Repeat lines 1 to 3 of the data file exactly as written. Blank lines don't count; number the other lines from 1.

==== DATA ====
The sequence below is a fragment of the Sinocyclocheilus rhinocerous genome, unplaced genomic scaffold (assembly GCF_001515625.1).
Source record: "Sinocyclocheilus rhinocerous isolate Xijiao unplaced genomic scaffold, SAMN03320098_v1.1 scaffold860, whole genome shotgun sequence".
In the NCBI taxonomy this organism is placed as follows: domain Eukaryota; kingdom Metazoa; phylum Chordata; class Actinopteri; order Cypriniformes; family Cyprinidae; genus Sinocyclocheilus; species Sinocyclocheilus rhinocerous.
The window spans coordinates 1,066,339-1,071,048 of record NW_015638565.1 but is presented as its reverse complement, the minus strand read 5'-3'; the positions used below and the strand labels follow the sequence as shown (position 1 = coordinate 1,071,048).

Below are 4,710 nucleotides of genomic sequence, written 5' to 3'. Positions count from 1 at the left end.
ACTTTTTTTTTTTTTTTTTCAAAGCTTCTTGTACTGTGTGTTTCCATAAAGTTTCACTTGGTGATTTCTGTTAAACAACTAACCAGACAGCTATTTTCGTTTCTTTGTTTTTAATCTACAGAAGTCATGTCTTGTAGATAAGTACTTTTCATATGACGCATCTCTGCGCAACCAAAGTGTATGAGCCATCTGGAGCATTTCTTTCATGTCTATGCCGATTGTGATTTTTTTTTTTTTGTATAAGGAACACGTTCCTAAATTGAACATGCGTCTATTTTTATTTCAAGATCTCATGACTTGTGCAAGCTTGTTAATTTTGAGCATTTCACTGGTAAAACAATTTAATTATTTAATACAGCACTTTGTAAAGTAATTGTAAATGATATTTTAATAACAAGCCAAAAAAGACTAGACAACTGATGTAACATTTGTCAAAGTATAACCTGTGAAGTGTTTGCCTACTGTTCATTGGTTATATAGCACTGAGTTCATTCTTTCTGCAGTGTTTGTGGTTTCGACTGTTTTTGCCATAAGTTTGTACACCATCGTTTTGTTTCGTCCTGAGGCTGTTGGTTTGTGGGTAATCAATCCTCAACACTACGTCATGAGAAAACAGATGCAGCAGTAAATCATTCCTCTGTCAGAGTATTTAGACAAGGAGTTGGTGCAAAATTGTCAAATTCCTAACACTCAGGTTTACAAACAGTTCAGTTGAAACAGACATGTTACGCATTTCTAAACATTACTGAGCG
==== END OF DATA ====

The sequence below is a fragment of the Sinocyclocheilus rhinocerous genome, unplaced genomic scaffold (assembly GCF_001515625.1).
Source record: "Sinocyclocheilus rhinocerous isolate Xijiao unplaced genomic scaffold, SAMN03320098_v1.1 scaffold860, whole genome shotgun sequence".
In the NCBI taxonomy this organism is placed as follows: domain Eukaryota; kingdom Metazoa; phylum Chordata; class Actinopteri; order Cypriniformes; family Cyprinidae; genus Sinocyclocheilus; species Sinocyclocheilus rhinocerous.